Should a drug dealers or a drug supplier be charged with murder when somebody dies from a fatal drug overdose? With deaths on a rise due to the consumption of heroin and opioids at a high, prosecutors have begun to charge those who supplied the final dose with murder, even if that person is the victim’s friend, lover, sibling or spouse.
Generally there are two parties involved that could be charged with murder – the dealer and fellow user. In cases involving the fellow user who gave another user what ends as a fatal dose, there are a lot of demerits in charging the survivor with a crime. Critics warn that it would discourage people from calling 911 when they see an overdose and that we should try to help drug addicts rather than punish them. In fact this would also weaken the state’s Good Samaritan overdose laws that offers to protect drug users who call 911 during an overdose, which would result in even more deaths.
Now on the other hand, we have drug dealers who are not protected by Good Samaritan laws and can be charged with homicide and/or murder in some cases. This again depends on a case to case basis unless they knowingly distributed an impure drug that could easily result in death. That being said, manslaughter charges can be brought up against those who have no malicious intent but did something potentially reckless and dealing in drugs like heroin certainly meets those requirements. Providing drugs that resulted in a fatal overdose can be considered involuntary manslaughter if it was dangerous to human life or safety based on the specific circumstances involved.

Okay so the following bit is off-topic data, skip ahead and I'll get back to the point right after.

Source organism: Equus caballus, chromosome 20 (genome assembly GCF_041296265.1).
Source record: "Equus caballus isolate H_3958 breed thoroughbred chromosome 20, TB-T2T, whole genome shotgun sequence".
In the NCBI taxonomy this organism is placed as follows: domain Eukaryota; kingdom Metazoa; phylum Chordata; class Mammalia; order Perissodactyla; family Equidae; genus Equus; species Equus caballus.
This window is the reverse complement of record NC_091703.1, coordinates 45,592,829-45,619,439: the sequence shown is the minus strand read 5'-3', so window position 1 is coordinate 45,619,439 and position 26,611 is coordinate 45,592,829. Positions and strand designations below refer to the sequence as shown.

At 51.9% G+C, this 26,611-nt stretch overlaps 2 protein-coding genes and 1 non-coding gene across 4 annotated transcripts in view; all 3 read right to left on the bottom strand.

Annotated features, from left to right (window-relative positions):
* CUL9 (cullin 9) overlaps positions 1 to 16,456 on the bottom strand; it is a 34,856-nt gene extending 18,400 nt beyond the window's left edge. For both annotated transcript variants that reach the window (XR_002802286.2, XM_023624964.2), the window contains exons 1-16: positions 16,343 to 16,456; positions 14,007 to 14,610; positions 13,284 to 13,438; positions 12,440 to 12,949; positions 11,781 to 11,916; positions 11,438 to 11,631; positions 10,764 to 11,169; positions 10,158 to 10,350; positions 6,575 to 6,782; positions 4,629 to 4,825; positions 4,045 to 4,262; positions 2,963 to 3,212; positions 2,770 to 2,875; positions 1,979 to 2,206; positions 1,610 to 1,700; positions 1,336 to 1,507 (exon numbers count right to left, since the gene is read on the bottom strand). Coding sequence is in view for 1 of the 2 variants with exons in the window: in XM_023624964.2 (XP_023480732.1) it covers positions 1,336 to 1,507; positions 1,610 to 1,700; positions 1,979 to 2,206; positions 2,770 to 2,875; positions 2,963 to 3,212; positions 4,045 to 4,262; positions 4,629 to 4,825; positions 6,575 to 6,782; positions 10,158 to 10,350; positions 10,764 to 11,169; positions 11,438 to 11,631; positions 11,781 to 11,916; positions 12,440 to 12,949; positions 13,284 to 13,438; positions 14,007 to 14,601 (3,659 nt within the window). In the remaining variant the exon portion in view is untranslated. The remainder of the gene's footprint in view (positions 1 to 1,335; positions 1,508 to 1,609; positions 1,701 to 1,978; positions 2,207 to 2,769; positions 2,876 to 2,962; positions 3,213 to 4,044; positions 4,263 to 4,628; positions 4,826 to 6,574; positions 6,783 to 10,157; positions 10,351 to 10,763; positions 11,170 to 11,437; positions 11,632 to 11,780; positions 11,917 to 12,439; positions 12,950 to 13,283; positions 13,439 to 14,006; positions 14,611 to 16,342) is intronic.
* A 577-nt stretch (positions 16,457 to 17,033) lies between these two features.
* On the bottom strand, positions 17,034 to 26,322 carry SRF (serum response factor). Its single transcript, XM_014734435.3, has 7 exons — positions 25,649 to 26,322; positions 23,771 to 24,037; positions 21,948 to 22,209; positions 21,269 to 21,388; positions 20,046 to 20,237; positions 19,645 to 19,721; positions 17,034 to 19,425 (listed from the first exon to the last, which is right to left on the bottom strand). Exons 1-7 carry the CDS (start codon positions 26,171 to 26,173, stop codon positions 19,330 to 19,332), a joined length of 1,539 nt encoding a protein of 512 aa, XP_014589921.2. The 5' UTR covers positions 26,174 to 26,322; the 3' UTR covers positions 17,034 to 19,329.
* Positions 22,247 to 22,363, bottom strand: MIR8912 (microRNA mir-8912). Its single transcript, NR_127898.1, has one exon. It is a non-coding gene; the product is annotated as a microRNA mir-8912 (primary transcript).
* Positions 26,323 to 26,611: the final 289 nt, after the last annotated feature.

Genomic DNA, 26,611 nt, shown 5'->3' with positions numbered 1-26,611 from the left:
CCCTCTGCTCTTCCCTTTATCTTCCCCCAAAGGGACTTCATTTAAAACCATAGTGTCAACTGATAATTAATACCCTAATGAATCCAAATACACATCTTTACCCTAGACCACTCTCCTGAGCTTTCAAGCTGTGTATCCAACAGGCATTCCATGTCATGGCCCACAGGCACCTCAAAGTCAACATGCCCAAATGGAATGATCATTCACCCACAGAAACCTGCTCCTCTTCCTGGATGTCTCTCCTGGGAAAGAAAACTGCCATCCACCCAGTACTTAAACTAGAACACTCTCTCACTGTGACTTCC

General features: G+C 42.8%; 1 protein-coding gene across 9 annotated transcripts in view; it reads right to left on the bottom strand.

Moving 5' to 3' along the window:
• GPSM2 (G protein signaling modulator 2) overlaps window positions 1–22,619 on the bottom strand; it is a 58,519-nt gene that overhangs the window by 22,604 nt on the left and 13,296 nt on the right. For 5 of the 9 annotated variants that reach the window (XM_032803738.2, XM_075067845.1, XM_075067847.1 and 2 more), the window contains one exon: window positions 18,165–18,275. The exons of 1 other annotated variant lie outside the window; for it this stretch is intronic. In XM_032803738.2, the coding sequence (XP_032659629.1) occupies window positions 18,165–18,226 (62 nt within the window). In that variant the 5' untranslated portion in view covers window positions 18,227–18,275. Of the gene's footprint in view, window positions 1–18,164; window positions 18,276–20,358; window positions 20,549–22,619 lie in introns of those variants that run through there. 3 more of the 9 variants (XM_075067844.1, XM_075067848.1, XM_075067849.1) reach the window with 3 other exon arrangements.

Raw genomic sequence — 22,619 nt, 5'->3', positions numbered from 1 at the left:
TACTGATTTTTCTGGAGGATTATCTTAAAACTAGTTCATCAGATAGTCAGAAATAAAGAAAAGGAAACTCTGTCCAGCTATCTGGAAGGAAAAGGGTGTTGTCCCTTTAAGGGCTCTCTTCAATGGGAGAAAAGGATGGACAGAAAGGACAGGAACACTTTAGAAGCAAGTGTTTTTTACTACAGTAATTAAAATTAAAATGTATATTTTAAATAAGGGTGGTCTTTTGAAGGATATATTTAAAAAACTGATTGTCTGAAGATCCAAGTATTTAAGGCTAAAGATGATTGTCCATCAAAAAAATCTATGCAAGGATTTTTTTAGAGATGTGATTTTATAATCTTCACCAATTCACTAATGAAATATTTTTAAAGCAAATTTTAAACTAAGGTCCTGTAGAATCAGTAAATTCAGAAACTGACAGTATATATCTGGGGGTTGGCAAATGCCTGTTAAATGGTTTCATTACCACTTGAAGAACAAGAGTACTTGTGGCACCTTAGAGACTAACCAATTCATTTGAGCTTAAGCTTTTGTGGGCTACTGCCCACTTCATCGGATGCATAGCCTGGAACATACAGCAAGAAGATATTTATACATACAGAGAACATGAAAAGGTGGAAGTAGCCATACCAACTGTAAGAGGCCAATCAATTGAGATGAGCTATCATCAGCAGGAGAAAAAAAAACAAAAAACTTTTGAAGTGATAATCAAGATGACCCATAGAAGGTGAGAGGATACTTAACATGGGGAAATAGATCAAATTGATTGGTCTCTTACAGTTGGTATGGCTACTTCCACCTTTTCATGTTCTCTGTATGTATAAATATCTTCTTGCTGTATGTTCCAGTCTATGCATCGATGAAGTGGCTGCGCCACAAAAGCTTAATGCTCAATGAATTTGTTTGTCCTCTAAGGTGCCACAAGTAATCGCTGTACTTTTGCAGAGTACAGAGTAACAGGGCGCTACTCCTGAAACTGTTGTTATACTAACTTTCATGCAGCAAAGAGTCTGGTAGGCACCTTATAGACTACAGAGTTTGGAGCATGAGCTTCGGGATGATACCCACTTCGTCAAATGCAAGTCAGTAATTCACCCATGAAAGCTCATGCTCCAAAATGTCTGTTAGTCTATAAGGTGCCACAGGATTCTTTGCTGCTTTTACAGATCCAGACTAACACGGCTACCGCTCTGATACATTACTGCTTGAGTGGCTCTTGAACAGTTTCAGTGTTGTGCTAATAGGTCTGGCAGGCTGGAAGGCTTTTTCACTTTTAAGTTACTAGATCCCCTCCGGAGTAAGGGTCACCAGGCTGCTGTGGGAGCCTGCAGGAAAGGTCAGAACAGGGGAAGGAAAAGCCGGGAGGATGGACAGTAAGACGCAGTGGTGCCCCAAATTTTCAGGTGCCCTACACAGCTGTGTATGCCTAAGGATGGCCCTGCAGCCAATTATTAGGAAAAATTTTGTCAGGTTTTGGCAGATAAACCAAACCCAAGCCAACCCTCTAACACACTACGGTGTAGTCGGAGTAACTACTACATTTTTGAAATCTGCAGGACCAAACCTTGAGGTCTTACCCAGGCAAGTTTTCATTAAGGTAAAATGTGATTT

In recent years, a number of states, including California, Florida, Illinois, Kentucky, Ohio, Pennsylvania, Massachusetts, Michigan, Missouri, Tennessee, Virginia and Washington, have enacted or revised laws aimed at punishing dealers for the overdose deaths of their clients. A growing number of law enforcement officials around the country are prosecuting drug dealers for causing heroin overdose deaths.
It is important to note that it’s a crime not only to sell drugs in Nevada but also to “import, transport, exchange, barter, supply, prescribe, dispense, give away, administer, or manufacture” controlled substances.
Therefore, the simple acts of trading drugs, giving drugs away for free or making drugs for personal use can be punished just as harshly as a drug sale in the state of Nevada.
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